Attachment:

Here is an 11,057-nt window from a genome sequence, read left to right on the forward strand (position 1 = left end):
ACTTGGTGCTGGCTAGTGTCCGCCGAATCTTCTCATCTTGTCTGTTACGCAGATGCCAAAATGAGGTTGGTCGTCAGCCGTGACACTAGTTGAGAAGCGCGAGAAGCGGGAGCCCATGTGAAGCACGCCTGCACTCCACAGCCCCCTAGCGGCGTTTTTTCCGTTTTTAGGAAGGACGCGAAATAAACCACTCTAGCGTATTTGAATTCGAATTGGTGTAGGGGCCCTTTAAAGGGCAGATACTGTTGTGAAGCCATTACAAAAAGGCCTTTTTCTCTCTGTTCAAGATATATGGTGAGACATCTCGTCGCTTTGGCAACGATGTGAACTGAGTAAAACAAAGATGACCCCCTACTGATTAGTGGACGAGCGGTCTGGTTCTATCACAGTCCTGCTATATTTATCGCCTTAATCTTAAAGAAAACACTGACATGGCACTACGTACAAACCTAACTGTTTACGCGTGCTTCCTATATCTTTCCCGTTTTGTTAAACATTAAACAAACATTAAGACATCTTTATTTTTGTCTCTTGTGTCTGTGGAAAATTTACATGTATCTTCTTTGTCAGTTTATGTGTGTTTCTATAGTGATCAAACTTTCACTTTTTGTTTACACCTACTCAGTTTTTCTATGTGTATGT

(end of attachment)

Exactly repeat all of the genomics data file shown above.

Here is an 11,057-nt window from a genome sequence, read left to right on the forward strand (position 1 = left end):
ACTTGGTGCTGGCTAGTGTCCGCCGAATCTTCTCATCTTGTCTGTTACGCAGATGCCAAAATGAGGTTGGTCGTCAGCCGTGACACTAGTTGAGAAGCGCGAGAAGCGGGAGCCCATGTGAAGCACGCCTGCACTCCACAGCCCCCTAGCGGCGTTTTTTCCGTTTTTAGGAAGGACGCGAAATAAACCACTCTAGCGTATTTGAATTCGAATTGGTGTAGGGGCCCTTTAAAGGGCAGATACTGTTGTGAAGCCATTACAAAAAGGCCTTTTTCTCTCTGTTCAAGATATATGGTGAGACATCTCGTCGCTTTGGCAACGATGTGAACTGAGTAAAACAAAGATGACCCCCTACTGATTAGTGGACGAGCGGTCTGGTTCTATCACAGTCCTGCTATATTTATCGCCTTAATCTTAAAGAAAACACTGACATGGCACTACGTACAAACCTAACTGTTTACGCGTGCTTCCTATATCTTTCCCGTTTTGTTAAACATTAAACAAACATTAAGACATCTTTATTTTTGTCTCTTGTGTCTGTGGAAAATTTACATGTATCTTCTTTGTCAGTTTATGTGTGTTTCTATAGTGATCAAACTTTCACTTTTTGTTTACACCTACTCAGTTTTTCTATGTGTATGT